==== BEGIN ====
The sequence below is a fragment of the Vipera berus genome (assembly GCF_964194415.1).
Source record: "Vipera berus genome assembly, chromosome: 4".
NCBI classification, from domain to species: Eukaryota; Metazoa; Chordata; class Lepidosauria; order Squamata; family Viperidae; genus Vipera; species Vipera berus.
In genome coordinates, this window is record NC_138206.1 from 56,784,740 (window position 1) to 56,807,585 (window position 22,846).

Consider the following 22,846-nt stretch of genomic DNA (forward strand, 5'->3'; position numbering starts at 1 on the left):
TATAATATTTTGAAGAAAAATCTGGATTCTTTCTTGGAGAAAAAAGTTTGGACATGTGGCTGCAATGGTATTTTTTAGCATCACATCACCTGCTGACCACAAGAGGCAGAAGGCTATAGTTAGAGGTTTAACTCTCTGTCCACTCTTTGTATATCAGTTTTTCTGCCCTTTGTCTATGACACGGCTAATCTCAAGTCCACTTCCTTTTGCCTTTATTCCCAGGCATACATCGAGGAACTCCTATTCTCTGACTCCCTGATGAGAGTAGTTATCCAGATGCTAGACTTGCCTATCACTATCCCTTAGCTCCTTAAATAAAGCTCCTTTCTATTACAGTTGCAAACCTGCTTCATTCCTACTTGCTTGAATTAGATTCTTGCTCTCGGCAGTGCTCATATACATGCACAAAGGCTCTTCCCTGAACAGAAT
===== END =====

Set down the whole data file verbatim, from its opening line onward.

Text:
The sequence below is a fragment of the Vipera berus genome (assembly GCF_964194415.1).
Source record: "Vipera berus genome assembly, chromosome: 4".
NCBI classification, from domain to species: Eukaryota; Metazoa; Chordata; class Lepidosauria; order Squamata; family Viperidae; genus Vipera; species Vipera berus.
In genome coordinates, this window is record NC_138206.1 from 56,784,740 (window position 1) to 56,807,585 (window position 22,846).

Consider the following 22,846-nt stretch of genomic DNA (forward strand, 5'->3'; position numbering starts at 1 on the left):
TATAATATTTTGAAGAAAAATCTGGATTCTTTCTTGGAGAAAAAAGTTTGGACATGTGGCTGCAATGGTATTTTTTAGCATCACATCACCTGCTGACCACAAGAGGCAGAAGGCTATAGTTAGAGGTTTAACTCTCTGTCCACTCTTTGTATATCAGTTTTTCTGCCCTTTGTCTATGACACGGCTAATCTCAAGTCCACTTCCTTTTGCCTTTATTCCCAGGCATACATCGAGGAACTCCTATTCTCTGACTCCCTGATGAGAGTAGTTATCCAGATGCTAGACTTGCCTATCACTATCCCTTAGCTCCTTAAATAAAGCTCCTTTCTATTACAGTTGCAAACCTGCTTCATTCCTACTTGCTTGAATTAGATTCTTGCTCTCGGCAGTGCTCATATACATGCACAAAGGCTCTTCCCTGAACAGAAT